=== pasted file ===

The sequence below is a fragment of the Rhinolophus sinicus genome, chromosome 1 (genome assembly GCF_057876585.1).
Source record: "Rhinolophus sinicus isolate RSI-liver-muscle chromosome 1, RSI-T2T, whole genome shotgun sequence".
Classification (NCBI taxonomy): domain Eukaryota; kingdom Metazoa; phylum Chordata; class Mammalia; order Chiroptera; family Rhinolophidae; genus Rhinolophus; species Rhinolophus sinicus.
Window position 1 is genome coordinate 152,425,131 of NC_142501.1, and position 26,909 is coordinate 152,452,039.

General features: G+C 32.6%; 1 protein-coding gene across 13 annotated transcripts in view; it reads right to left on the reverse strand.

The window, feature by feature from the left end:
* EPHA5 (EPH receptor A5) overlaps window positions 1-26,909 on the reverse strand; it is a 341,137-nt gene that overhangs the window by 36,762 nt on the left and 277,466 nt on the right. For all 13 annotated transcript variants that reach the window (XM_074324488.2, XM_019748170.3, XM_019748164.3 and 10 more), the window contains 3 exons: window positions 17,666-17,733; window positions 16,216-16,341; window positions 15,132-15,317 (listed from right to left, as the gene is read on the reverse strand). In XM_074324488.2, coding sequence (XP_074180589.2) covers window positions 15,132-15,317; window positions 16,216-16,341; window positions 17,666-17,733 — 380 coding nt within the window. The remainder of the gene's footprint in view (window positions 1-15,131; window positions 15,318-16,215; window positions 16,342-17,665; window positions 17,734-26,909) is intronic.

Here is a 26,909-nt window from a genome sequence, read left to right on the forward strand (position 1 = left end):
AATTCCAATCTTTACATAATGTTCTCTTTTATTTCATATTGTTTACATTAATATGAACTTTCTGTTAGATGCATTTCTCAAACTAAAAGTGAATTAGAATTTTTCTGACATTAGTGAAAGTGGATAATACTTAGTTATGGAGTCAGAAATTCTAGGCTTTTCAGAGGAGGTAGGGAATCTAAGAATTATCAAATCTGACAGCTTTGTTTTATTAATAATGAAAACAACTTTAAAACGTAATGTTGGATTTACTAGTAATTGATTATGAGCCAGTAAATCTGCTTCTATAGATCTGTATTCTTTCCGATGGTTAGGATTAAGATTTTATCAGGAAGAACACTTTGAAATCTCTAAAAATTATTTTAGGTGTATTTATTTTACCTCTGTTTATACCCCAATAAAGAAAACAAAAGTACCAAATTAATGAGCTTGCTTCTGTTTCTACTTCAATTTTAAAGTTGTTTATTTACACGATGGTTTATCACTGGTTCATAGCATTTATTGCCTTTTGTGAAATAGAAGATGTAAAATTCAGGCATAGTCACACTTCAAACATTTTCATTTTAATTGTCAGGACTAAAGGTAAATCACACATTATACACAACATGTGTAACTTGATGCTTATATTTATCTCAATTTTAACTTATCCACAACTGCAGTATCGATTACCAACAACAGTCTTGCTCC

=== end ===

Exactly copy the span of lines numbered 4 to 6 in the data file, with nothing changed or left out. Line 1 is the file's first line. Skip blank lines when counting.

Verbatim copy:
Window position 1 is genome coordinate 152,425,131 of NC_142501.1, and position 26,909 is coordinate 152,452,039.

General features: G+C 32.6%; 1 protein-coding gene across 13 annotated transcripts in view; it reads right to left on the reverse strand.

The window, feature by feature from the left end: